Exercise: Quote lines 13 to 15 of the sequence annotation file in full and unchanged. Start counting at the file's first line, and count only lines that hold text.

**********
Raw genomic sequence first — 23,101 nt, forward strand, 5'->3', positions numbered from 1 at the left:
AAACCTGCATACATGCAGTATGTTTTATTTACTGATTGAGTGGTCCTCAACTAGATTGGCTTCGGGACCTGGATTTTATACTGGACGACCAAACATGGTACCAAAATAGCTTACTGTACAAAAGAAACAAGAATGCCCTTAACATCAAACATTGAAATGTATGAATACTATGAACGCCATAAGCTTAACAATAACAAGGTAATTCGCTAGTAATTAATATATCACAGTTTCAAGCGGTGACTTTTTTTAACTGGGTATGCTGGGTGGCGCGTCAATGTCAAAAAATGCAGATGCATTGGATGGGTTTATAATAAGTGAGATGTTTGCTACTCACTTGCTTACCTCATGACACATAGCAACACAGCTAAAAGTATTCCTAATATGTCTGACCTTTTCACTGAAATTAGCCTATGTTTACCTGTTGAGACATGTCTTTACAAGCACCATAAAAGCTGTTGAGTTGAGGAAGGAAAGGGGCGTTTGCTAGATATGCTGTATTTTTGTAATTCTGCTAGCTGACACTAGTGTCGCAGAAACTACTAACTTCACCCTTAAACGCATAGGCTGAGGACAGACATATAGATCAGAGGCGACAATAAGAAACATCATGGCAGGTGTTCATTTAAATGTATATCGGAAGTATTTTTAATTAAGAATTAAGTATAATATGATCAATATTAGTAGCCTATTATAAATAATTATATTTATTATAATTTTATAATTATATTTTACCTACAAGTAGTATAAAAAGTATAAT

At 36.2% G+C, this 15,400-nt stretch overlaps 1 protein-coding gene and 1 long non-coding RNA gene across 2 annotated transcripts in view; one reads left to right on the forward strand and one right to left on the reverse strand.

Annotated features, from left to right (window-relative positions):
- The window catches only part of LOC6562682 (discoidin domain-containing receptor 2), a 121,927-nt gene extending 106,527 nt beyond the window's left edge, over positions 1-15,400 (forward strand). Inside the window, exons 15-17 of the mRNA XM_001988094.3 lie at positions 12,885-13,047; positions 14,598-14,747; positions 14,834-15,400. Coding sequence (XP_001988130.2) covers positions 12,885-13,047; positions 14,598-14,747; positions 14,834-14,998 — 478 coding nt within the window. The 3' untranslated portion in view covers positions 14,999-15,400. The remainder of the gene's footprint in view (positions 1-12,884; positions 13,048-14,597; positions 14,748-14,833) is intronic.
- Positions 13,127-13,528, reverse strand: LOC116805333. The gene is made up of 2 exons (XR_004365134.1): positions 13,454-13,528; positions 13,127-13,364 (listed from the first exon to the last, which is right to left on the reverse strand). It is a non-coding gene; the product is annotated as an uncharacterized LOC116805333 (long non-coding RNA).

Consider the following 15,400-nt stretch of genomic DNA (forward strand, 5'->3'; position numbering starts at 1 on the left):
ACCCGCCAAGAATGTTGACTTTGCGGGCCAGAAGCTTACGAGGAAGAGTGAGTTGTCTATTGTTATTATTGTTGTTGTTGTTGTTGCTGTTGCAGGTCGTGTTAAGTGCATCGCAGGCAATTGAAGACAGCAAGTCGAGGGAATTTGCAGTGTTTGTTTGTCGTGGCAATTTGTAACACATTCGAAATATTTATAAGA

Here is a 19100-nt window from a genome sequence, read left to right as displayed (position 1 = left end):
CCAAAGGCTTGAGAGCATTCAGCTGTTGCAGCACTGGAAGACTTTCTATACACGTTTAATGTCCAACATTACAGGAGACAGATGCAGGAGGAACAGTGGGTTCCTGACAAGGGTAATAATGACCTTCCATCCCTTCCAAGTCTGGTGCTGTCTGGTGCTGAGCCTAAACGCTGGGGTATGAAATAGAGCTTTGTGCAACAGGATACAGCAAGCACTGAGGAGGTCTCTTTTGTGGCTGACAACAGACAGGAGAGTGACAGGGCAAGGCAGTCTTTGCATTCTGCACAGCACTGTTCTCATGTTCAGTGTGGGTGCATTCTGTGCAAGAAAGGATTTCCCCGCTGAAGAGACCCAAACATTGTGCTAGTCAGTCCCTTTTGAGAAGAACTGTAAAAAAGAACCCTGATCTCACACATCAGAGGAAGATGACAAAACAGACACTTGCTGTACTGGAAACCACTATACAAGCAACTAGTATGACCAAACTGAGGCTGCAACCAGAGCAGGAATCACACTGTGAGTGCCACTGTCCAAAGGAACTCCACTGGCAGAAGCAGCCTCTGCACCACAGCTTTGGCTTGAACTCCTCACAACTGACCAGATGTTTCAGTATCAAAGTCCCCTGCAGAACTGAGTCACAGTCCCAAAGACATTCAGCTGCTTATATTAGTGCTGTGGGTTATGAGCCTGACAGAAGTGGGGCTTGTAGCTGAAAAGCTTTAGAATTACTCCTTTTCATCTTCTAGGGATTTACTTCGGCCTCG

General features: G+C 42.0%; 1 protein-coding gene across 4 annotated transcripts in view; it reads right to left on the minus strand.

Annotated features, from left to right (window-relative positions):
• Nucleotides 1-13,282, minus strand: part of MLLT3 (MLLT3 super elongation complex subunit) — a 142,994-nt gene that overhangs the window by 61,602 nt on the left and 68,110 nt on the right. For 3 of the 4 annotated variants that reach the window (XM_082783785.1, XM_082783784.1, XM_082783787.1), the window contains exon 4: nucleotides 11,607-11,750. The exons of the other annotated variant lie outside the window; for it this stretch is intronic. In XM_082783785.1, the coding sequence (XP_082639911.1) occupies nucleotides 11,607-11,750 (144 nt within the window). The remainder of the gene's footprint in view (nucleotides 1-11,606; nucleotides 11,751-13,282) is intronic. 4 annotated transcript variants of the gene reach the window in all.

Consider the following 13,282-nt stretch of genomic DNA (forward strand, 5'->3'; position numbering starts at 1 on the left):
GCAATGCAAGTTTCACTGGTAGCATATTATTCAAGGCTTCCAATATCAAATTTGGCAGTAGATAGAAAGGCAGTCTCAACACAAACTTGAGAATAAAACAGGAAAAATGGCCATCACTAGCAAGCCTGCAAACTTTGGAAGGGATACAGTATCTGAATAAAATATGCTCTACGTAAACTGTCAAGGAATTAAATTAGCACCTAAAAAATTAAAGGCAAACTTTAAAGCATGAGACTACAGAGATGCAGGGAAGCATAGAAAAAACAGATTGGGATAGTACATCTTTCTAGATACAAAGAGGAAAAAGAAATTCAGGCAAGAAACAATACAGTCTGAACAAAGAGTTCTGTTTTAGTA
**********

• Nucleotides 1-13,282, minus strand: part of MLLT3 (MLLT3 super elongation complex subunit) — a 142,994-nt gene that overhangs the window by 61,602 nt on the left and 68,110 nt on the right. For 3 of the 4 annotated variants that reach the window (XM_082783785.1, XM_082783784.1, XM_082783787.1), the window contains exon 4: nucleotides 11,607-11,750. The exons of the other annotated variant lie outside the window; for it this stretch is intronic. In XM_082783785.1, the coding sequence (XP_082639911.1) occupies nucleotides 11,607-11,750 (144 nt within the window). The remainder of the gene's footprint in view (nucleotides 1-11,606; nucleotides 11,751-13,282) is intronic. 4 annotated transcript variants of the gene reach the window in all.

Consider the following 13,282-nt stretch of genomic DNA (forward strand, 5'->3'; position numbering starts at 1 on the left):
GCAATGCAAGTTTCACTGGTAGCATATTATTCAAGGCTTCCAATATCAAATTTGGCAGTAGATAGAAAGGCAGTCTCAACACAAACTTGAGAATAAAACAGGAAAAATGGCCATCACTAGCAAGCCTGCAAACTTTGGAAGGGATACAGTATCTGAATAAAATATGCTCTACGTAAACTGTCAAGGAATTAAATTAGCACCTAAAAAATTAAAGGCAAACTTTAAAGCATGAGACTACAGAGATGCAGGGAAGCATAGAAAAAACAGATTGGGATAGTACATCTTTCTAGATACAAAGAGGAAAAAGAAATTCAGGCAAGAAACAATACAGTCTGAACAAAGAGTTCTGTTTTAGTA